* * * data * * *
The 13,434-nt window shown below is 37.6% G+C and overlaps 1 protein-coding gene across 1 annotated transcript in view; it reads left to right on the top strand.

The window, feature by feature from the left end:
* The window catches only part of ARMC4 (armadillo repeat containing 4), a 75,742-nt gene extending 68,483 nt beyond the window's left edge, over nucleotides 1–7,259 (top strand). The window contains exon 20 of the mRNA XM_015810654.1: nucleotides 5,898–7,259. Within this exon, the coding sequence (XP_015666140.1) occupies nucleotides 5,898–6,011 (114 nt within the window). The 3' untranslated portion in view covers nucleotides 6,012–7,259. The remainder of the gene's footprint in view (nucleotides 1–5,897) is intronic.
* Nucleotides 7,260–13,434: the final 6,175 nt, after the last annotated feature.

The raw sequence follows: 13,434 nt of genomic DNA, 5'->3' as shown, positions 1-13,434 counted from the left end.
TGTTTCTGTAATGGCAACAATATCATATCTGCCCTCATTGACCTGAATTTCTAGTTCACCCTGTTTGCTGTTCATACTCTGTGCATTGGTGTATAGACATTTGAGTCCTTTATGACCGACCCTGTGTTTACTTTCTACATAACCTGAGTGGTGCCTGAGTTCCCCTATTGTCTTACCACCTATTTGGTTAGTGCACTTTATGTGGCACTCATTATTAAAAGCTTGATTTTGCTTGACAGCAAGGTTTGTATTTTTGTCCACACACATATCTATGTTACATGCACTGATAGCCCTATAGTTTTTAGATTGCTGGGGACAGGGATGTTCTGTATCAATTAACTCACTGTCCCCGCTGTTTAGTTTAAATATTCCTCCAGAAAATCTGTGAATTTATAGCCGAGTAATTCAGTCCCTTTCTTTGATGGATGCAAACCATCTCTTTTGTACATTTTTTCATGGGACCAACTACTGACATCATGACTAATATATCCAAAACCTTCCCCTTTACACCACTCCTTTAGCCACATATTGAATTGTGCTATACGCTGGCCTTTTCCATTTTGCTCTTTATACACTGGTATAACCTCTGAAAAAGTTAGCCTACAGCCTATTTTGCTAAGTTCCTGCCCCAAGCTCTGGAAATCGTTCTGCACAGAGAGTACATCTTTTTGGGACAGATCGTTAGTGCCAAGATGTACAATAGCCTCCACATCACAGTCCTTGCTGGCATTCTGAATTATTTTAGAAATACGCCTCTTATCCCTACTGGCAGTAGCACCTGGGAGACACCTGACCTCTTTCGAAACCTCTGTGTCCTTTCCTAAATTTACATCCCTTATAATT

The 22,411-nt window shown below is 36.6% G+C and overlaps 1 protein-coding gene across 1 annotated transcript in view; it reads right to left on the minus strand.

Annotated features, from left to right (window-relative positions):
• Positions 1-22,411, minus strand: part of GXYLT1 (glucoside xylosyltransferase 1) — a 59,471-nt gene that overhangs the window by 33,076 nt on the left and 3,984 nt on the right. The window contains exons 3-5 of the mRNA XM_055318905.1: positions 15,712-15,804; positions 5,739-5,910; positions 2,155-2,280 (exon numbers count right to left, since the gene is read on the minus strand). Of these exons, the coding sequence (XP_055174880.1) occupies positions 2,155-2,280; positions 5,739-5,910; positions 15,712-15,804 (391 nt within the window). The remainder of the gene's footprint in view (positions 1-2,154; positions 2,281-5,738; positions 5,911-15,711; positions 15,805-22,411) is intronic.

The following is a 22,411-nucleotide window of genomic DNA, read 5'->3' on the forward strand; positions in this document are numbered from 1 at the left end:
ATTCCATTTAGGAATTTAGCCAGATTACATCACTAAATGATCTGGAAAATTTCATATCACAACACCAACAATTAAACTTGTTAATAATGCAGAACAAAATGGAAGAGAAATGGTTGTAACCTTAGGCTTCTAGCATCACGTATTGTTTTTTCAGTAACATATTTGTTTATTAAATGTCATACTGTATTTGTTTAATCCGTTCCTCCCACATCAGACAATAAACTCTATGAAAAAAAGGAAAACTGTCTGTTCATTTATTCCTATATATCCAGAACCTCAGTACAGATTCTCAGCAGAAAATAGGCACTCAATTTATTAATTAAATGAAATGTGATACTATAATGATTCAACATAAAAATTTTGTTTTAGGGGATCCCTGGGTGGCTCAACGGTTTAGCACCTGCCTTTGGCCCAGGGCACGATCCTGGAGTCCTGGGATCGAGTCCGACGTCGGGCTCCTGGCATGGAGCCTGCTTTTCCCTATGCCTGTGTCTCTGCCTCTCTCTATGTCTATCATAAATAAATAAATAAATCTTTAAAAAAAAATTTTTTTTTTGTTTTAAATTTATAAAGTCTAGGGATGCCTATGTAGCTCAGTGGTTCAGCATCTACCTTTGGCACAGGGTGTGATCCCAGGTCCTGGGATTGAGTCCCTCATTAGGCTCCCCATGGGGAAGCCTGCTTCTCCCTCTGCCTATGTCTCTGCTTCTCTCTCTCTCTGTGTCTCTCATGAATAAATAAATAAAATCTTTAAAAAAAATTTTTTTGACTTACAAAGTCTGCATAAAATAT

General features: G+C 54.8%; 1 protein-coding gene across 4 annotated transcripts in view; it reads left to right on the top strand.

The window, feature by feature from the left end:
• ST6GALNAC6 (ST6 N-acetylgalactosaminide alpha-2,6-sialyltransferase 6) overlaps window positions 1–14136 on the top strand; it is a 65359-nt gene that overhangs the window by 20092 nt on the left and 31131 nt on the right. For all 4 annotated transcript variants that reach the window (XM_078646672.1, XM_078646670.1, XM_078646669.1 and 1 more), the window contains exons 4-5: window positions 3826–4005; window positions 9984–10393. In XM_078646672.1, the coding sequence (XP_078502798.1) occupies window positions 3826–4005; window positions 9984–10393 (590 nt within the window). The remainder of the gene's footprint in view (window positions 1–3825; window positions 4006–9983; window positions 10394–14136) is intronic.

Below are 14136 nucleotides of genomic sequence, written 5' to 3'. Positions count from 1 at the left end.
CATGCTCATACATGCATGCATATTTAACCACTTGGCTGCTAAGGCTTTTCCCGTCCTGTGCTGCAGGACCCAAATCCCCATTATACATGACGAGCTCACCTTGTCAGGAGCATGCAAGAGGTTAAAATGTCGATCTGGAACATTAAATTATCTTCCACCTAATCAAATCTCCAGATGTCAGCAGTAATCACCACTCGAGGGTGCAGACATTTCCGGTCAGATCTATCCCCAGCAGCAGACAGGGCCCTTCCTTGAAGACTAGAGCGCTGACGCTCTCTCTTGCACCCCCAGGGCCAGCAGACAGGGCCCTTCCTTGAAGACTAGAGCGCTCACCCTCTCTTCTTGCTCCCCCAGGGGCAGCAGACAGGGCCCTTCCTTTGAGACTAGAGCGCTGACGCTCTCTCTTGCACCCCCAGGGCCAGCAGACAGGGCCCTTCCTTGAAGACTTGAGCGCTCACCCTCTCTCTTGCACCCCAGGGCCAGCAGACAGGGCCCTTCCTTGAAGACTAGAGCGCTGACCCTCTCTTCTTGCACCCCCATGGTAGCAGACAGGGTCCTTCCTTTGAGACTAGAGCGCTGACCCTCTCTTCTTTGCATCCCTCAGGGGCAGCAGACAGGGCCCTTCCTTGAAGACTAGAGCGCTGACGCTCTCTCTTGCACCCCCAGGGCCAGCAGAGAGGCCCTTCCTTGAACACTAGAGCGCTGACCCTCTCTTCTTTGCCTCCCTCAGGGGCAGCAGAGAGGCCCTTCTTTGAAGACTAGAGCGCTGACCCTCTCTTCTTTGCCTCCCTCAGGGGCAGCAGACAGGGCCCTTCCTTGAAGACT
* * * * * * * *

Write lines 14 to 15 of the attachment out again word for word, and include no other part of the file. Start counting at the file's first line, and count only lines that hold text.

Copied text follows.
• ST6GALNAC6 (ST6 N-acetylgalactosaminide alpha-2,6-sialyltransferase 6) overlaps window positions 1–14136 on the top strand; it is a 65359-nt gene that overhangs the window by 20092 nt on the left and 31131 nt on the right. For all 4 annotated transcript variants that reach the window (XM_078646672.1, XM_078646670.1, XM_078646669.1 and 1 more), the window contains exons 4-5: window positions 3826–4005; window positions 9984–10393. In XM_078646672.1, the coding sequence (XP_078502798.1) occupies window positions 3826–4005; window positions 9984–10393 (590 nt within the window). The remainder of the gene's footprint in view (window positions 1–3825; window positions 4006–9983; window positions 10394–14136) is intronic.

Below are 14136 nucleotides of genomic sequence, written 5' to 3'. Positions count from 1 at the left end.